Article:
The big disadvantage is having to keep two keys with you instead of just one. If you lose your keys (or someone steals them) both keys are compromised so there's not an advantage to having two different keys in that case.
The only advantage I can see is if you frequently need to let other people into your house. You could hide the door knob key or give it ...
There are cable locks that have a plain end to the cable that might fit through.
You might have to file the hole a little bigger in the lock mechanism to allow the end of the cable to angle through.
There are also shorter cable locks, but they tend to have a beefier cable end that is captive within the locking mechanism.
Images and links are for ...
The mortise lock type for the key that you depict has a single locking mechanism that can be reached by the key inserted from either side of the door.
The cylinder lock you refer to is actually two separate cylinders that are keyed alike, that each have a simple rod at their back that activates the lock mechanism.
As for expanding the hole, I am still confident this post will answer your question.
Regarding the Schlage deadbolts, these are not great deadbolts. If you really want high security, you need to look at Mult-T-Lock or Medeco. These are far more secure for a number of reasons. First, they are made of much harder metals - if you feel them compared to ...
Get some lock deicer/lubricant. It's sold specifically for this and contains graphite and methanol. Shake well before applying. The methanol removes water and oil from the lock mechanism and leaves behind graphite well flooded through every nook and cranny in the device. You use graphite because it's a dry lubricant and unlike oil, it doesn't attract dirt or ...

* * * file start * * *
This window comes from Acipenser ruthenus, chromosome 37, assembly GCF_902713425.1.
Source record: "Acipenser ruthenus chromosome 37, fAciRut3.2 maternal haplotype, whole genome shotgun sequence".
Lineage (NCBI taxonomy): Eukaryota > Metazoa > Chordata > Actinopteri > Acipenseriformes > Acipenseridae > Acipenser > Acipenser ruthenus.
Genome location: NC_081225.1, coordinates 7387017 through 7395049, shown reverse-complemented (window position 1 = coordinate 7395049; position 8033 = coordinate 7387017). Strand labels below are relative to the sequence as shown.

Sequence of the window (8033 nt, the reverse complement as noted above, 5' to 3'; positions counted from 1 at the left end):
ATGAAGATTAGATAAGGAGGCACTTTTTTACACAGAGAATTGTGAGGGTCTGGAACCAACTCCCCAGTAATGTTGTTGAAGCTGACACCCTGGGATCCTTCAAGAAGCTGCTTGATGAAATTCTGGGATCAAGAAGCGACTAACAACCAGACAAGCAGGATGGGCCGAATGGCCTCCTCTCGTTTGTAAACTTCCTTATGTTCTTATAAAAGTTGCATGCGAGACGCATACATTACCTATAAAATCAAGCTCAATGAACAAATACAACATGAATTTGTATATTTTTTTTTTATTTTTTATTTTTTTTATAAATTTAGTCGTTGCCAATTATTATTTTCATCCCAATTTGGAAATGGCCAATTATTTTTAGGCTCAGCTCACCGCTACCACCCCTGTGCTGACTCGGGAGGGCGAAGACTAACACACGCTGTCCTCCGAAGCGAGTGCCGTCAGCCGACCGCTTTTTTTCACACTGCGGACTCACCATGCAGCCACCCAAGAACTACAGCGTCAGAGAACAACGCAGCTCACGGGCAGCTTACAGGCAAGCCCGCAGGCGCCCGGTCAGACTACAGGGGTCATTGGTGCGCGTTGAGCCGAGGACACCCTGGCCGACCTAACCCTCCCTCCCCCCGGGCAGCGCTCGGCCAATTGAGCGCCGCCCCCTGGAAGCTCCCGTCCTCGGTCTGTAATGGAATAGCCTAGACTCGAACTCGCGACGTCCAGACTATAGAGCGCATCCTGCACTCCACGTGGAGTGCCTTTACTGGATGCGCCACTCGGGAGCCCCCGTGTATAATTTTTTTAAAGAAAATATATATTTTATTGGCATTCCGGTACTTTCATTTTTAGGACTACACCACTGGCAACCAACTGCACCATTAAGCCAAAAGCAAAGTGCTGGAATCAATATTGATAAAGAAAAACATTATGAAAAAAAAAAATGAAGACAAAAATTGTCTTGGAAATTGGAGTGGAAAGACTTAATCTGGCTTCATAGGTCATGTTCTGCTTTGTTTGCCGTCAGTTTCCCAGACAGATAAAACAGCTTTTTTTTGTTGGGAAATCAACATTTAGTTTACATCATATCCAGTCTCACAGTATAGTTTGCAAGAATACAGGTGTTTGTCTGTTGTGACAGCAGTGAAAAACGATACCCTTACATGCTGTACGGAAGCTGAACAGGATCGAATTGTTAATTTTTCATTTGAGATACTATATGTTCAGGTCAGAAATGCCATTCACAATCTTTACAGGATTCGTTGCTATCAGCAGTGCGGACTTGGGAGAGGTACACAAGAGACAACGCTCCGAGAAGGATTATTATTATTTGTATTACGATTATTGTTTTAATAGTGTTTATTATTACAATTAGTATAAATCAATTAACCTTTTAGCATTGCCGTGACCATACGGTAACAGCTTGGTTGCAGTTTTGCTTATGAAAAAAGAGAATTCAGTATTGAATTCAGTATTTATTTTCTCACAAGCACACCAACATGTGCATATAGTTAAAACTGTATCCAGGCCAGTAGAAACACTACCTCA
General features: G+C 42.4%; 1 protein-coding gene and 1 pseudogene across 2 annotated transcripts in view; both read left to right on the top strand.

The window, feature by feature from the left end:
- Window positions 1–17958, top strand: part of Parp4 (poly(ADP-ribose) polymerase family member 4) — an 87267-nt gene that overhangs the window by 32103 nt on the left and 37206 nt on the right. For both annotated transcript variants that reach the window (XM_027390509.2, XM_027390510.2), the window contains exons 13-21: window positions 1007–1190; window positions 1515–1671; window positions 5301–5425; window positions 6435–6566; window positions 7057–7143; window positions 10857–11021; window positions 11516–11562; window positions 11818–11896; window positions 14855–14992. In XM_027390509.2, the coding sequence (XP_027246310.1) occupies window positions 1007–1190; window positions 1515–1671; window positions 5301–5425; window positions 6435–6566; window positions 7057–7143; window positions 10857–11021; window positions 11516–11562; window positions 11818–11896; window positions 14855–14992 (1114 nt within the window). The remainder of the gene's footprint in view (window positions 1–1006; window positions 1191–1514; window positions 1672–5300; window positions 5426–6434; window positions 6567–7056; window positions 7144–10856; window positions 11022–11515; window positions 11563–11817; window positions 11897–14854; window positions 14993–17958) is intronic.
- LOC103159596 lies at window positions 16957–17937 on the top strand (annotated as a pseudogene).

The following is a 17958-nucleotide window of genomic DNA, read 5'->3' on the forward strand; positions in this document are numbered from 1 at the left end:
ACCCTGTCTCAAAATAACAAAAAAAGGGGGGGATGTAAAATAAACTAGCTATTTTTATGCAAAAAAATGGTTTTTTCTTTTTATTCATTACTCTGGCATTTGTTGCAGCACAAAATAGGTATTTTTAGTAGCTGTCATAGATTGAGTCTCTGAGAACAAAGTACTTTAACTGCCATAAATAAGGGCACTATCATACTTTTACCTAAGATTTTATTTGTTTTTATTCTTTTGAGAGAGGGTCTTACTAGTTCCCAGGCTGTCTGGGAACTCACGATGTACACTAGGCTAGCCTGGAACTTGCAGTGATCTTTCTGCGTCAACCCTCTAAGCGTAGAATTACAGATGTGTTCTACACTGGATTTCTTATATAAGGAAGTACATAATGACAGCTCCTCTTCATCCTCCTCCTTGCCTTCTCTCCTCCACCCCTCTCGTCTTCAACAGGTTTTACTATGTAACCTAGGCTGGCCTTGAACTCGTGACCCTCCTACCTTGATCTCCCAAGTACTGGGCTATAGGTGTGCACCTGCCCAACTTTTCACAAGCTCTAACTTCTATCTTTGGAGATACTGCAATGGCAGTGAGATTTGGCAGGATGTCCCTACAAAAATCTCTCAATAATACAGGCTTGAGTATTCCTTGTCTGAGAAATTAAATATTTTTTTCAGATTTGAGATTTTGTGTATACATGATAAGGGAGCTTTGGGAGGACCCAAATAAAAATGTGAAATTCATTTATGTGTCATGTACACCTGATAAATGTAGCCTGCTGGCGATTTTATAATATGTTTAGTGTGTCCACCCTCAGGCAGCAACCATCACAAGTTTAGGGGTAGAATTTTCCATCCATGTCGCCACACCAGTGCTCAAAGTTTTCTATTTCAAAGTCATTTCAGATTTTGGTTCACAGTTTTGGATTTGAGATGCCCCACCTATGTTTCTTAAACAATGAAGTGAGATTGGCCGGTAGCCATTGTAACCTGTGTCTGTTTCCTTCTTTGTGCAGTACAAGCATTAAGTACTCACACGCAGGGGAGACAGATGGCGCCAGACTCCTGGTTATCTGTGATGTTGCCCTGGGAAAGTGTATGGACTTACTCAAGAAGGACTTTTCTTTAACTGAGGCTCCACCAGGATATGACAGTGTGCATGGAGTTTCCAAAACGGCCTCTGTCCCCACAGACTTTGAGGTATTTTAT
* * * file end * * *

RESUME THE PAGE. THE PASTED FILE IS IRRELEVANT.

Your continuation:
You can try a different search phrase as "Thumb Turn Security Latch".
There is a seller on eBay that has new stock available in range of finishes. Here is a picture of the offering.
Considering the price you may just want to consider purchasing new units instead of trying to locate parts for the old ones that are broken.
The trade name for these seems to ...
Lacking any regular tools, a pair of scissors works great.
Open up the scissors to a cross, and push one blade all the way into the hole in the metal part then turn. You can use the other handle as a lever if it is tight.
Hey presto, she be open.
DISCLAIMER: Do not cut yourself or run with this tool, or use your spouse's good tailoring scissors.
That looks like a Euro cylinder lock. You can remove it by undoing one bolt in the edge of the door then insert the key, turn an eighth of a turn and pull the cylinder out. Then measure the lengths in the diagram below. Or just measure externally.
You should get an anti-snap lock which means you need to specify which of the measurements applies to the ...
Those locks nearly always have multiple wafers/levers/tumblers that match specific notches that are cut into the key; these are not visible from the outside.
So even though the necessary key profile is discernible in the pictures, there is no way to tell what particular key cut will work. If it was so easy then the lock would be pointless as anybody could ...
I've done it and you don't need the original key or a SmartKey. Disassemble it right down to the core. There will be two slip rings that can be pushed off with a flat blade screwdriver to allow you to get the core apart. Gently slide the outer cylinder off the inner core, remove the little bar in the center of the inner core and then lift off the slider-...
Another option is to take the lock to a locksmith and have it re-keyed to a new key (and get a bunch of copies of that key). I have heard that this can cost less than the cost of a new doorknob.
However, as this would involve removing the knob and taking it the locksmith, I would probably just get a new knob and replace it (unless you really like the style/...